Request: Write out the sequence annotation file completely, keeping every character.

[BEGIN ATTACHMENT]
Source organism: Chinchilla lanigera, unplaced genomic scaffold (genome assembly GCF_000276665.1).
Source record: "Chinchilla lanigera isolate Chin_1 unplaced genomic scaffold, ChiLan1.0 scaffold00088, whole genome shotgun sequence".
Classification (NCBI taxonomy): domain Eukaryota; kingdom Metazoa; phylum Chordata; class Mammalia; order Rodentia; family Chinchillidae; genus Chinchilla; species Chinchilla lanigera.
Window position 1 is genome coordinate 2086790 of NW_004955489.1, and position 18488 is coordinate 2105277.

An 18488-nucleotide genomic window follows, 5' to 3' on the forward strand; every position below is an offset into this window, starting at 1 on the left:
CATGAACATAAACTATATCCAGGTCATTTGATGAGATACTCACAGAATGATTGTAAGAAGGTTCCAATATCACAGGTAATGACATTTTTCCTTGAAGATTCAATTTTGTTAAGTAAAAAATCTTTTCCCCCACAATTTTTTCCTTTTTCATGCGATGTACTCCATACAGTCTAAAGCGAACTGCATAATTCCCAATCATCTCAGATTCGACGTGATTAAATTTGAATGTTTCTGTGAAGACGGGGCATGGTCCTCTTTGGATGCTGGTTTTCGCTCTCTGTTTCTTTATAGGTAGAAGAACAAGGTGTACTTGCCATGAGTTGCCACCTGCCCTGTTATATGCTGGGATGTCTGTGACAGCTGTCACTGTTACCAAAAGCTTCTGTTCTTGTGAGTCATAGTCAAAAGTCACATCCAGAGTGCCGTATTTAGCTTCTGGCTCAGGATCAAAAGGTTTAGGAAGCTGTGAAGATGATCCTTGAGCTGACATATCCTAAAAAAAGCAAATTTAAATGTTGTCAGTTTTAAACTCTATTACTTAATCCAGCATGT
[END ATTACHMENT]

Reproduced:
Source organism: Chinchilla lanigera, unplaced genomic scaffold (genome assembly GCF_000276665.1).
Source record: "Chinchilla lanigera isolate Chin_1 unplaced genomic scaffold, ChiLan1.0 scaffold00088, whole genome shotgun sequence".
Classification (NCBI taxonomy): domain Eukaryota; kingdom Metazoa; phylum Chordata; class Mammalia; order Rodentia; family Chinchillidae; genus Chinchilla; species Chinchilla lanigera.
Window position 1 is genome coordinate 2086790 of NW_004955489.1, and position 18488 is coordinate 2105277.

An 18488-nucleotide genomic window follows, 5' to 3' on the forward strand; every position below is an offset into this window, starting at 1 on the left:
CATGAACATAAACTATATCCAGGTCATTTGATGAGATACTCACAGAATGATTGTAAGAAGGTTCCAATATCACAGGTAATGACATTTTTCCTTGAAGATTCAATTTTGTTAAGTAAAAAATCTTTTCCCCCACAATTTTTTCCTTTTTCATGCGATGTACTCCATACAGTCTAAAGCGAACTGCATAATTCCCAATCATCTCAGATTCGACGTGATTAAATTTGAATGTTTCTGTGAAGACGGGGCATGGTCCTCTTTGGATGCTGGTTTTCGCTCTCTGTTTCTTTATAGGTAGAAGAACAAGGTGTACTTGCCATGAGTTGCCACCTGCCCTGTTATATGCTGGGATGTCTGTGACAGCTGTCACTGTTACCAAAAGCTTCTGTTCTTGTGAGTCATAGTCAAAAGTCACATCCAGAGTGCCGTATTTAGCTTCTGGCTCAGGATCAAAAGGTTTAGGAAGCTGTGAAGATGATCCTTGAGCTGACATATCCTAAAAAAAGCAAATTTAAATGTTGTCAGTTTTAAACTCTATTACTTAATCCAGCATGT